Bladder carcinoma in a 31-year-old female spina bifida patient with an auto-augmented bladder.

Veenboer PW, de Kort LM - Int Urol Nephrol (2011)

Computed tomography–intravenous pyelography (CT–IVP) at the time of metastasis. Two lymph node metastases (77.4 and 58.2 mm) in the small pelvis are clearly visible
© Copyright Policy
Related In: Results  -  Collection

Show All Figures
getmorefigures.php?uid=PMC3401495&req=5

Fig2: Computed tomography–intravenous pyelography (CT–IVP) at the time of metastasis. Two lymph node metastases (77.4 and 58.2 mm) in the small pelvis are clearly visible
Mentions: At histological examination, a muscle and blood vessel invasive, poorly differentiated transitional cell carcinoma with sarcomatoid differentiation was seen. The tumour measured 10 centimetres with a maximal infiltration depth of 1.8 centimetres and was removed radically. One of the para-iliac lymph nodes contained a metastasis of the bladder tumour. Eventually, the TNM tumour stadium was T3N1M0 (TNM Classification 2002), grade III (WHO 1973), with sarcomatoid differentiation. Three months later, at CT abdomen, large bilateral lymph node masses were detected, very suggestive for metastasis (Fig. 2). Also, infiltration to the sigmoid colon was seen, as infiltration to the iliac veins. She was referred to medical oncology but found to be unfit for systemic chemotherapy because of a body weight of 36 kilograms and a poor nutritional status. She was a candidate for undergoing stenting of the iliac veins, since pain and oedema developed in the lower extremities due to venous drainage obstruction in the small pelvis. However, this was eventually not done because she developed urosepsis at the day of operation. Constipation developed because of a mass effect of the metastases on the sigmoid colon. The consulting surgeon decided to treat this conservatively. She was referred to a hospice with no further therapy than adequate analgesia and comforting and died in June 2009 at the age of 32 years, about 8 months after diagnosis.Fig. 2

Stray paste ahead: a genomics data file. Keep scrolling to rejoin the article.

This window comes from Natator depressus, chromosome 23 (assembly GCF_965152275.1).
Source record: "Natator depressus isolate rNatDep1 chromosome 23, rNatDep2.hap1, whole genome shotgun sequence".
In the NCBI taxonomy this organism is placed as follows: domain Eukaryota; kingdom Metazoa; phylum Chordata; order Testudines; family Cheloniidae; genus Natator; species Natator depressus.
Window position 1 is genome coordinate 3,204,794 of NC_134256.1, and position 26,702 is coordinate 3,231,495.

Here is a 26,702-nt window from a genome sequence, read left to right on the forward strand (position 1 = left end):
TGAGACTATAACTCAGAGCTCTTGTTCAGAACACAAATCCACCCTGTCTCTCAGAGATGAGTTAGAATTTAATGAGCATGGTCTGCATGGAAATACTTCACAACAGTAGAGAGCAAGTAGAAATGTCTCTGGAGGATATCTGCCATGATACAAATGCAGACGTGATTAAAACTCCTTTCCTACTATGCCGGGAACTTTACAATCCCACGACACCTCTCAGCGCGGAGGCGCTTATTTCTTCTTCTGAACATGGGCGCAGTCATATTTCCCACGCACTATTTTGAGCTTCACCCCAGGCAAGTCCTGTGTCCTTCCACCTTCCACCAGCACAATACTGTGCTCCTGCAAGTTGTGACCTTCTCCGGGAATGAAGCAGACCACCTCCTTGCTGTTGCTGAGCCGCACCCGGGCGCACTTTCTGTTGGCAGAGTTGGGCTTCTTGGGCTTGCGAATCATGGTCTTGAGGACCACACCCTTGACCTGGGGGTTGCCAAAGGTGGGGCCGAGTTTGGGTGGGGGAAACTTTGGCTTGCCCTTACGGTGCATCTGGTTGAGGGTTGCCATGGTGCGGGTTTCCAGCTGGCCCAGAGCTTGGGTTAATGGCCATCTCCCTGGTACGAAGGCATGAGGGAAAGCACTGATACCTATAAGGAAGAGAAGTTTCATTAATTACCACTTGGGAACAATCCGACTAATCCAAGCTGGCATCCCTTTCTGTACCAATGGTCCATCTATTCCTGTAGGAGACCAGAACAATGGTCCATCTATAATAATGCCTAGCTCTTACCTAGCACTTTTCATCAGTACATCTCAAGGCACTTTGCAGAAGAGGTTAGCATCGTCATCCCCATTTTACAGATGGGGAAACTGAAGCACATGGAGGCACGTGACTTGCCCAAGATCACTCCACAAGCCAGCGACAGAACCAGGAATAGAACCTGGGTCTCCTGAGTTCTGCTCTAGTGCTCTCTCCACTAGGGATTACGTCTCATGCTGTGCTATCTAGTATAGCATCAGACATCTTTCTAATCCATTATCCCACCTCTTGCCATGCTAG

Bottom Line: However, only 10 months after the onset of her symptoms, she died after major lymphatic metastases had developed in the small pelvis.This case report is the first on an adult spina bifida patient developing bladder carcinoma after detrusorectomy.The latter could have serious implications on the prognosis of these patients.

View Article: PubMed Central - PubMed

Affiliation: Department of Urology, University Medical Centre Utrecht (UMC Utrecht), Heidelberglaan 100, Huispostnr. C.04.236, 3584 CX Utrecht, The Netherlands. p.w.veenboer@students.uu.nl

ABSTRACT
We present the case of a 31-year-old spina bifida patient presenting with a poorly differentiated T3N1M0 bladder carcinoma with sarcomatoid differentiation in an auto-augmented bladder. She underwent a radical cystectomy and a bilateral lymph node dissection. However, only 10 months after the onset of her symptoms, she died after major lymphatic metastases had developed in the small pelvis. This case report is the first on an adult spina bifida patient developing bladder carcinoma after detrusorectomy. It shows that bladder cancer also occurs in patients who underwent detrusorectomy, despite the fact that the risk is supposedly lower than in patients who underwent enterocystoplasty. Moreover, tumour spread to adjacent organs could occur more rapidly in auto-augmented bladders because of the lack of muscle tissue. The latter could have serious implications on the prognosis of these patients.

Show MeSH
Related in: MedlinePlus